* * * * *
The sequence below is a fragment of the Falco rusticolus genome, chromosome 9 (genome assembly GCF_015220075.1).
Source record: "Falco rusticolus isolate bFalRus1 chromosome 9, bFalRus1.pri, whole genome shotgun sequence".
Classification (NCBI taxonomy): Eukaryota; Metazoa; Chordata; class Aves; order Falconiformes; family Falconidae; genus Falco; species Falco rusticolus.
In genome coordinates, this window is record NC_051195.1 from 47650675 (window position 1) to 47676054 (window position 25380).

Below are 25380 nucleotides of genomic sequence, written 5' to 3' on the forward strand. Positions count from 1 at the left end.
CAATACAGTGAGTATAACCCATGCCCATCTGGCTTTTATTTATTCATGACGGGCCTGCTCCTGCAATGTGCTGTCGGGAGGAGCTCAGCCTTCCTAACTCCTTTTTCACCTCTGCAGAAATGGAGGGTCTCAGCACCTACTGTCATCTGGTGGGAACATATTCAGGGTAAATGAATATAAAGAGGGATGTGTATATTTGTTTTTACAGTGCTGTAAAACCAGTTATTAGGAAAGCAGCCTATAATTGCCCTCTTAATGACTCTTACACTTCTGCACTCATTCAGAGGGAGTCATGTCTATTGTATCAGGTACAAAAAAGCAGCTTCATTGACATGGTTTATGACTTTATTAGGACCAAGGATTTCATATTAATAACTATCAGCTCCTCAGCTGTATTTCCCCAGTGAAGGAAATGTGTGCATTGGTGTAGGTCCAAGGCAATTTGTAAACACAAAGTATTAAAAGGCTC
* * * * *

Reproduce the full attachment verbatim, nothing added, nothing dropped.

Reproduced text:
The sequence below is a fragment of the Falco rusticolus genome, chromosome 9 (genome assembly GCF_015220075.1).
Source record: "Falco rusticolus isolate bFalRus1 chromosome 9, bFalRus1.pri, whole genome shotgun sequence".
Classification (NCBI taxonomy): Eukaryota; Metazoa; Chordata; class Aves; order Falconiformes; family Falconidae; genus Falco; species Falco rusticolus.
In genome coordinates, this window is record NC_051195.1 from 47650675 (window position 1) to 47676054 (window position 25380).

Below are 25380 nucleotides of genomic sequence, written 5' to 3' on the forward strand. Positions count from 1 at the left end.
CAATACAGTGAGTATAACCCATGCCCATCTGGCTTTTATTTATTCATGACGGGCCTGCTCCTGCAATGTGCTGTCGGGAGGAGCTCAGCCTTCCTAACTCCTTTTTCACCTCTGCAGAAATGGAGGGTCTCAGCACCTACTGTCATCTGGTGGGAACATATTCAGGGTAAATGAATATAAAGAGGGATGTGTATATTTGTTTTTACAGTGCTGTAAAACCAGTTATTAGGAAAGCAGCCTATAATTGCCCTCTTAATGACTCTTACACTTCTGCACTCATTCAGAGGGAGTCATGTCTATTGTATCAGGTACAAAAAAGCAGCTTCATTGACATGGTTTATGACTTTATTAGGACCAAGGATTTCATATTAATAACTATCAGCTCCTCAGCTGTATTTCCCCAGTGAAGGAAATGTGTGCATTGGTGTAGGTCCAAGGCAATTTGTAAACACAAAGTATTAAAAGGCTC